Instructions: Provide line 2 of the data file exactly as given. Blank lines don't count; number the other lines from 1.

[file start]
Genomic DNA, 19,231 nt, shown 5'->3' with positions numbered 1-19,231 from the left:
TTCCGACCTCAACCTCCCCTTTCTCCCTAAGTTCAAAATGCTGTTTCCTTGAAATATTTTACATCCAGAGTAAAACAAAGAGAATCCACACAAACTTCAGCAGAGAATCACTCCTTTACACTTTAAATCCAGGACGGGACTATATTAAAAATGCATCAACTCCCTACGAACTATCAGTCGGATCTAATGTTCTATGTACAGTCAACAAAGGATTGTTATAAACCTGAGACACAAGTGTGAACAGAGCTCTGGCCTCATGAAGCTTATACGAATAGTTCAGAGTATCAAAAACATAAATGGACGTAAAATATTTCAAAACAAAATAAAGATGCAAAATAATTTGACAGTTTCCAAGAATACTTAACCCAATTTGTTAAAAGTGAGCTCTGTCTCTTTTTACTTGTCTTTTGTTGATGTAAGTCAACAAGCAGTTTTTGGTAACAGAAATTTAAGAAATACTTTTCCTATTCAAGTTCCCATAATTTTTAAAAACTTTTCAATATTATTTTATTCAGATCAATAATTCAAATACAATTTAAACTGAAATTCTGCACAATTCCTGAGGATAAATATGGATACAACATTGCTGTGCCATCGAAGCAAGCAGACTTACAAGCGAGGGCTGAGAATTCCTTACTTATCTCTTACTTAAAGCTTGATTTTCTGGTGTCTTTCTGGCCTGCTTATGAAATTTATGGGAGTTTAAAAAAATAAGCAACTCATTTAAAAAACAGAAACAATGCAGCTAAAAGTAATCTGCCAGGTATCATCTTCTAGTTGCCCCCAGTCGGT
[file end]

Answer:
TTCCGACCTCAACCTCCCCTTTCTCCCTAAGTTCAAAATGCTGTTTCCTTGAAATATTTTACATCCAGAGTAAAACAAAGAGAATCCACACAAACTTCAGCAGAGAATCACTCCTTTACACTTTAAATCCAGGACGGGACTATATTAAAAATGCATCAACTCCCTACGAACTATCAGTCGGATCTAATGTTCTATGTACAGTCAACAAAGGATTGTTATAAACCTGAGACACAAGTGTGAACAGAGCTCTGGCCTCATGAAGCTTATACGAATAGTTCAGAGTATCAAAAACATAAATGGACGTAAAATATTTCAAAACAAAATAAAGATGCAAAATAATTTGACAGTTTCCAAGAATACTTAACCCAATTTGTTAAAAGTGAGCTCTGTCTCTTTTTACTTGTCTTTTGTTGATGTAAGTCAACAAGCAGTTTTTGGTAACAGAAATTTAAGAAATACTTTTCCTATTCAAGTTCCCATAATTTTTAAAAACTTTTCAATATTATTTTATTCAGATCAATAATTCAAATACAATTTAAACTGAAATTCTGCACAATTCCTGAGGATAAATATGGATACAACATTGCTGTGCCATCGAAGCAAGCAGACTTACAAGCGAGGGCTGAGAATTCCTTACTTATCTCTTACTTAAAGCTTGATTTTCTGGTGTCTTTCTGGCCTGCTTATGAAATTTATGGGAGTTTAAAAAAATAAGCAACTCATTTAAAAAACAGAAACAATGCAGCTAAAAGTAATCTGCCAGGTATCATCTTCTAGTTGCCCCCAGTCGGT